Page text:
Watch your back Nissan. The Leaf is about to get some competition.

, research and deputy director, Clean Vehicles | November 14, 2011, 11:40 am EDT
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I’m heading to the LA Auto Show next week and according to the show’s website, there will be at least seven battery-electric vehicles on display.  In looking over the list of all-electric vehicles (EVs), one thing became clear right away:

The Nissan Leaf is about to get some competition.

So far, Nissan’s Leaf has been all alone in the 5-passenger EV category. But that’s not going to hold true for much longer. At least two EVs at the show, both of which will be available to consumers in 2012, will be in direct competition with the Leaf, offering similar or greater range and seating capacity.  Here’s a quick look.

Ford Focus Electric

Photo: MSVG

The Ford Focus Electric, a 5-seater like the Leaf, looks like it will have similar range to the Leaf though official EPA numbers haven’t been released.  One major difference is the price. Ford just announced the Focus will be priced at $39,200, before incentives, compared to the Leaf at $35,200. Ford might be thinking that consumers will pay more for the Focus because it is equipped with a higher powered charger, meaning recharge times may be half that of the Leaf, with a full charge in 3 to 4 hours as opposed to about 7 hours for the Leaf with 240-volt charging. I’m curious to see what other features Ford will be offering to move EV buyers in their direction.

CODA Sedan

Photo: Tom Raftery

The big difference with the CODA sedan, besides CODA not being one of the major automakers, is the battery pack. CODA’s sedan will also be a five passenger vehicle, but its pre-incentive price of $44,900 in part reflects the bigger battery pack, which is 40 percent larger than that of the Leaf.

So the CODA sedan is expected to deliver significantly longer range on a single charge than the Leaf and will test EV buyer’s willingness to pay for those extra miles. Its higher powered charging similar to the Focus will help keep charging times lower as well when using 240-volts.

One thing is for sure, 2012 is shaping up to be a good year for consumers looking for an all-electric car, with a range of options expected. And the more EV choices for consumers, the better for the entire EV market.

It will be interesting to see how this early market competition plays out. How will automakers try to distinguish their EV offerings from their competition? What will be the most compelling selling points to consumers? Cost? Range? Recharging times?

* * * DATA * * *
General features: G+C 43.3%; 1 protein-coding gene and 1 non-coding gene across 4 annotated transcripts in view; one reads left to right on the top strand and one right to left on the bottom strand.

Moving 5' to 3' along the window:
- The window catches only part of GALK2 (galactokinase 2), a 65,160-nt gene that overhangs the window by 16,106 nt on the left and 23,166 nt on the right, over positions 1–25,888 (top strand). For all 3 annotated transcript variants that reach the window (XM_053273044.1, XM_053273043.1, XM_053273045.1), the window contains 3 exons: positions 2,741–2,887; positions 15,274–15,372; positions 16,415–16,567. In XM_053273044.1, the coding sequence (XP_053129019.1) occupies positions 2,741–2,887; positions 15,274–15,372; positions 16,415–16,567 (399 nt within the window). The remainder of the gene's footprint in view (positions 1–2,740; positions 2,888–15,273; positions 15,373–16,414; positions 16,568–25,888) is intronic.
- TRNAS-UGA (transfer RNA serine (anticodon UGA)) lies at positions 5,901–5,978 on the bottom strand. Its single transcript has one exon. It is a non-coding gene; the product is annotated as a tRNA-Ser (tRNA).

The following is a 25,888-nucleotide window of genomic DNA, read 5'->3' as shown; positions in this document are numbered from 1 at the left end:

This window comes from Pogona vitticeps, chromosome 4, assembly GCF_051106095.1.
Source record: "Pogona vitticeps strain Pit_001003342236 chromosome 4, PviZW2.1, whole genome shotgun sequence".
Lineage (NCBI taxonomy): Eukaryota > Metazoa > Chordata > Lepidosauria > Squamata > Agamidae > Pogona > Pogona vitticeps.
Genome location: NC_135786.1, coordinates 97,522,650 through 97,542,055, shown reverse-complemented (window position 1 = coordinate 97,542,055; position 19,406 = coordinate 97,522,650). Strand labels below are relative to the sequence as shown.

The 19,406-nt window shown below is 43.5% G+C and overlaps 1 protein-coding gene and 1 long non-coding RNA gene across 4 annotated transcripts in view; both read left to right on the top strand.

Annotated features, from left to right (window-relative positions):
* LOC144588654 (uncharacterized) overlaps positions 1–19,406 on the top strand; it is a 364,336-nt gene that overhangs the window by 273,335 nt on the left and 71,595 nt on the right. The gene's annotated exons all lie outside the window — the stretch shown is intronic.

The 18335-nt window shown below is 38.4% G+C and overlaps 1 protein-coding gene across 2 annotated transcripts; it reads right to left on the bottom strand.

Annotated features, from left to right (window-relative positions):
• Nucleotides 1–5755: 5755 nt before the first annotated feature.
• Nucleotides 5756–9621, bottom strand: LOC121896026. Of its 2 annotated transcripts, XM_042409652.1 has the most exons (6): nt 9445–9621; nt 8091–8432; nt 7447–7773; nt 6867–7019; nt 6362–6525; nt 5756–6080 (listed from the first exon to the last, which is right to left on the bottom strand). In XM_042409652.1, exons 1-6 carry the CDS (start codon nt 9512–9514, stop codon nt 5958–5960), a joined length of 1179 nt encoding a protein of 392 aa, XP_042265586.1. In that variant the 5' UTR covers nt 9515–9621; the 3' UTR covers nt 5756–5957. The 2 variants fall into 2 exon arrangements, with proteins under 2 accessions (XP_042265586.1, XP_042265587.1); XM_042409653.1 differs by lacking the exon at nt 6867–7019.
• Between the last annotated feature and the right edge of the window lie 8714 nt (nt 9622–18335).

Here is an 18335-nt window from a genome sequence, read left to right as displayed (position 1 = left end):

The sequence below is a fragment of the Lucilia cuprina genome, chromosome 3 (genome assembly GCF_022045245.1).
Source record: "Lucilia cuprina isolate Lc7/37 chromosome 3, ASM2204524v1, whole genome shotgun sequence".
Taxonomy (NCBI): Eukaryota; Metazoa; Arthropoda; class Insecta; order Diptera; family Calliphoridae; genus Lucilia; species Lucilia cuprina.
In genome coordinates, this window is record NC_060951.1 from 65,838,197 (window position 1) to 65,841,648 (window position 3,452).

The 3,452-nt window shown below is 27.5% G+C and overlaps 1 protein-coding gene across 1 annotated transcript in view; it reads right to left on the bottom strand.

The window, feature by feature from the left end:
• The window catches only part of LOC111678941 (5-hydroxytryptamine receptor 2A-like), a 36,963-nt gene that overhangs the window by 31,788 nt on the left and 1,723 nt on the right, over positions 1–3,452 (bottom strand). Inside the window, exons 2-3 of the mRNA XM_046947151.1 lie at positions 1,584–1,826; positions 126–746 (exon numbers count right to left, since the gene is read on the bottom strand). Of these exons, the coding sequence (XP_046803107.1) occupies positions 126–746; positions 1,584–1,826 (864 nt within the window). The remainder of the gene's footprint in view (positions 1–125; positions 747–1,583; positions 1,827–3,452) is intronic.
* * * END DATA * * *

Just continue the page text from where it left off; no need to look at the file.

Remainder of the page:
Most importantly, will automakers continue to make the investments needed to move EVs into the mainstream?

The California Zero Emission Vehicle (ZEV) program, which has pushed automakers to invest in advanced, low-emission vehicle technologies over the past 20 years, is about to be revamped in the coming months. A strong ZEV program would help ensure automakers continue to deliver these cars to consumers.

But more on ZEV later. In the meantime, I look forward checking out these and the other EVs at the show to see what’s in store in 2012 and beyond.

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  • Chris Busch

    Dan and Don. Great work! I enjoyed this, readable yet technically sophisticated. What i would expect from your work of course.

  • Kris

    CODA…it doesn’t really matter what is inside of that car if it represents in such a bad way outside..they need to understand how important the design is..why would anybody spend 40,000 dollars to be seen in such a hideous & super cheap Chinese knock-out looking car..hire some talents and design your car to show the technology in one good package.

  • Jim Baker

    For your question of inducements, Ford is making everything standard on the Focus EV, except leather seating. They also have two paint colors which have premium costs. Otherwise, everything is in the $39,995.

  • Mark Raines

    Plug-in electric cars are the ultimate tres chic NIMBY accessory — reducing exhaust gas pollution in one’s own neighborhood only to transfer coal emissions, nuclear waste, etc to someone else’s neighborhood. Don’t for a moment adopt the idea that electric cars are pollution-free or that they cost nothing to recharge or that they don’t wear out or that they run on magic — only “scientists” at UCS believe any of that sales hustle!

    • Mark, thanks for your comment. You are correct in pointing out that electric vehicles are not emissions free. One has to factor in the emissions from generating electricity to power these vehicles (see our FAQ on electric drive vehicles). Charging an EV on today’s electric grid in the US produces less global warming emissions than the average vehicle and outperforms the most efficient hybrid gasoline vehicles in regions with the cleanest electricity. Cleaning up our electricity grid is definitely key to delivering on the full potential of electric vehicles for global warming emissions and toxic air pollution. The future and promise of electric vehicles are inherently tied to a clean energy future, a future which UCS strongly supports.